Legislature Creates $50 Million Grant Program for School Safety Upgrades
LITTLE ROCK – When it meets in special session the legislature will consider a $50 million grant program for school safety measures.
The governor proposed making grants available for schools that need financial help to implement recommendations made recently by the Arkansas School Safety Commission. Although its final report isn’t due until October 1, the commission has already released a preliminary report with a long list of recommendations.
The governor reinstated the commission after the school shooting in Uvalde, Texas. It was originally formed in 2018 after the school shooting in Parkland, Florida.
The recommendations this year include providing more access to mental health treatment for students, more training in mental health treatment for staff and the creation of behavioral threat assessment teams. The teams would be composed of staff who are trained to recognize potentially violent responses when students get bullied or stressed.
A school resources officer who is armed should be on campus at all times. The commission specified that if financially practicable there should be an armed presence in each building.
In a 2019 survey, 79 percent of Arkansas school districts reported having an armed officer. However, only 20 percent had an officer on every campus within the district.
The commission suggested that schools have an agreement with local law enforcement agencies to clarify the roles that school officers would have in the event of a shooting. School officers should receive specialized training, since their duties would bring them into constant contact with young people.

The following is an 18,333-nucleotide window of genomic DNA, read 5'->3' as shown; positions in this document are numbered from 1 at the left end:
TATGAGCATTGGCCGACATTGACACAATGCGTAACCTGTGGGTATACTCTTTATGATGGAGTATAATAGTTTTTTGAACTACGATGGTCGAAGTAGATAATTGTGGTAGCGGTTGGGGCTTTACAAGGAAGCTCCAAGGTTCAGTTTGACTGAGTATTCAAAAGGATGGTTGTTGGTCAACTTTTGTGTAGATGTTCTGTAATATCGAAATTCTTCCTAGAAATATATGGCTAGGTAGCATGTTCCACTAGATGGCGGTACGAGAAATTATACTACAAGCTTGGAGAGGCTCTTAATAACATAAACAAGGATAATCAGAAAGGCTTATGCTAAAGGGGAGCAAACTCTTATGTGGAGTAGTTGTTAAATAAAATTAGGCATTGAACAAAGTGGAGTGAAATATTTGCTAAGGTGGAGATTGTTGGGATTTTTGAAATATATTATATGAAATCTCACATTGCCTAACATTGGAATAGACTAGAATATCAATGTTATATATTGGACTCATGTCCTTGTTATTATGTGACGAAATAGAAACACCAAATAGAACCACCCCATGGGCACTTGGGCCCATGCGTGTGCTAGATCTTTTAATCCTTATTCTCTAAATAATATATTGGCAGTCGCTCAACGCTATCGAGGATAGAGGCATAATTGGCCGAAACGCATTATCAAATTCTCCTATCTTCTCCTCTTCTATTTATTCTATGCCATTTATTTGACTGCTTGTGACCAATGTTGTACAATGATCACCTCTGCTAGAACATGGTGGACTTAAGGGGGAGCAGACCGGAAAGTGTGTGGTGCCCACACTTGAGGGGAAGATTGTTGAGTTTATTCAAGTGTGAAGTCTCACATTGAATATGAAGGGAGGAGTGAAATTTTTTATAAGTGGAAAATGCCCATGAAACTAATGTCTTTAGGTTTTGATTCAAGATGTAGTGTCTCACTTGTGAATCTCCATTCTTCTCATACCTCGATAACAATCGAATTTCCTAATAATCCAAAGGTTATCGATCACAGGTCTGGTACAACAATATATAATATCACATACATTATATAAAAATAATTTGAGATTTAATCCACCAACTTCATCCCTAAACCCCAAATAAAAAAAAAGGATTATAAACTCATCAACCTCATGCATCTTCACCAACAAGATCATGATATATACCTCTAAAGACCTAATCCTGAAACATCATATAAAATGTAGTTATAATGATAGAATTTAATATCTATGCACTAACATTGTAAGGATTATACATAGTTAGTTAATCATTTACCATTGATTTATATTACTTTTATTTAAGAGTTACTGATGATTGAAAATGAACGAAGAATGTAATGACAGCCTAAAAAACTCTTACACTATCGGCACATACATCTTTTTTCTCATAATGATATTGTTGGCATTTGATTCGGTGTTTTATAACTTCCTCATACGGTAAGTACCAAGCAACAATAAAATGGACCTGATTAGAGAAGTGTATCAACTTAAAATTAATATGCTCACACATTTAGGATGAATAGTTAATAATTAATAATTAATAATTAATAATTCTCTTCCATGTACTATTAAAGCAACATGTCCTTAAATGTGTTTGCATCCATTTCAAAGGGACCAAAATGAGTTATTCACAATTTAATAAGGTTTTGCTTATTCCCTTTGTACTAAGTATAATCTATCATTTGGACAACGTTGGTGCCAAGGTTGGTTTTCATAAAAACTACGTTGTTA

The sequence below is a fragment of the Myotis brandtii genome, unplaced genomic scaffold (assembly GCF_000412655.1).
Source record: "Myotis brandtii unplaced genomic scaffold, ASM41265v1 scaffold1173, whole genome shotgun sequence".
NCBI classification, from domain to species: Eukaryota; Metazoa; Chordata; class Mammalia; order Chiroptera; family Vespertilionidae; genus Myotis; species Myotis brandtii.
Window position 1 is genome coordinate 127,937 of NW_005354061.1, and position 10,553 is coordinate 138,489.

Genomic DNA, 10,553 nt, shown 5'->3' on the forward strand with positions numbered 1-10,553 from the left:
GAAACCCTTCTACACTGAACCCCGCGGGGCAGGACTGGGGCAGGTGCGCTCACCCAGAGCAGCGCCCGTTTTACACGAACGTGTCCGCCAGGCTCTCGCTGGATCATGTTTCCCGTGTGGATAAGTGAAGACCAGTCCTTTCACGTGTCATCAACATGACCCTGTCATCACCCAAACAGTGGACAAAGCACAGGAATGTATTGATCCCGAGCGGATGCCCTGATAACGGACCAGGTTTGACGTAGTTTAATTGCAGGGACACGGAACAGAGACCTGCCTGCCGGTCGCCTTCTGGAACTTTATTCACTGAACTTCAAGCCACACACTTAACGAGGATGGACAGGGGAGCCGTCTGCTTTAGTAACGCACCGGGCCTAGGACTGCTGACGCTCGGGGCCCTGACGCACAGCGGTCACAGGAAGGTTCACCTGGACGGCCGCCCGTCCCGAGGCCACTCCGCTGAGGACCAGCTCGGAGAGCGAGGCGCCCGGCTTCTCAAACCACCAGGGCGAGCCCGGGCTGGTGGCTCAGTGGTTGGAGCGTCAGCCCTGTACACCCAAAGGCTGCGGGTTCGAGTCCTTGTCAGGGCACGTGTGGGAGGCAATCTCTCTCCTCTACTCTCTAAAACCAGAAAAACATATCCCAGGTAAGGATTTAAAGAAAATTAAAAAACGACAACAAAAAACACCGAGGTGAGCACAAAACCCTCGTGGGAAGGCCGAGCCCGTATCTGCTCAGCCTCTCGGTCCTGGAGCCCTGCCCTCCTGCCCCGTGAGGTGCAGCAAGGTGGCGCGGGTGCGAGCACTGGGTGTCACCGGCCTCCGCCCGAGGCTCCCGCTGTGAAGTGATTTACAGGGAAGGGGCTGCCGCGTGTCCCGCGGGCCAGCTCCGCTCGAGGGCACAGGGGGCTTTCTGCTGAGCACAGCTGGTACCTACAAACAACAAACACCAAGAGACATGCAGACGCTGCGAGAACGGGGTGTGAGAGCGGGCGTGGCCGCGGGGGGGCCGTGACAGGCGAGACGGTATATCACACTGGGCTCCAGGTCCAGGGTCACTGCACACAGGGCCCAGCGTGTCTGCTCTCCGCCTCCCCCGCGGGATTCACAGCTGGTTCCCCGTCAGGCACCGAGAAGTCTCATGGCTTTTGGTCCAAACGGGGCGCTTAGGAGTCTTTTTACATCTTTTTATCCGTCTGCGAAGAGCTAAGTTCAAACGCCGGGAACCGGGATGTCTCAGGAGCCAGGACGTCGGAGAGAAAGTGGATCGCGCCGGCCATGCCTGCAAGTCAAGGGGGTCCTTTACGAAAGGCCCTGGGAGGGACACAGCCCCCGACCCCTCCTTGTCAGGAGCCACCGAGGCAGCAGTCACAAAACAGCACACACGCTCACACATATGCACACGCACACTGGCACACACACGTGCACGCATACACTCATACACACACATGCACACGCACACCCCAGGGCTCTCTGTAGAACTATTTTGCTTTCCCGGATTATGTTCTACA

Another recommendation is that schools should keep their doors locked all day. Doors that are frequently used should be equipped with electronic access controls. Schools should have a master key to provide law enforcement in the event of a critical incident. Teachers and staff should be able to lock classroom doors from the inside, with access only for authorized personnel.
Visitors to the school should come and go from only one entrance, and schools should have a procedure for escorting visitors.
Schools should have security cameras that can be monitored by designated personnel and local law enforcement.
During emergencies, staff and teachers should have access to reliable communications such as intercoms, cell phones and two-way radios. Radio systems should connect with local law enforcement.
The commission also plans to recommend setting up a statewide hotline for receiving confidential tips about potential threats.
State government has a budget surplus of about $1.6 billion. The main issue during the special session will be a plan to accelerate the reduction of income taxes previously approved. When the tax cuts take full effect, they will save Arkansas families and businesses about $700 million a year.
A grant program can provide quick help with school safety measures that require money, such as electronic access controls on doors.
The commission’s list of recommendations must be approved by the legislature to take effect. Also, the legislature will determine the rules for applying for grants.
Since 1997 Arkansas has had six students and one teacher killed in school shootings. Also, 13 students, staff and teachers have been wounded.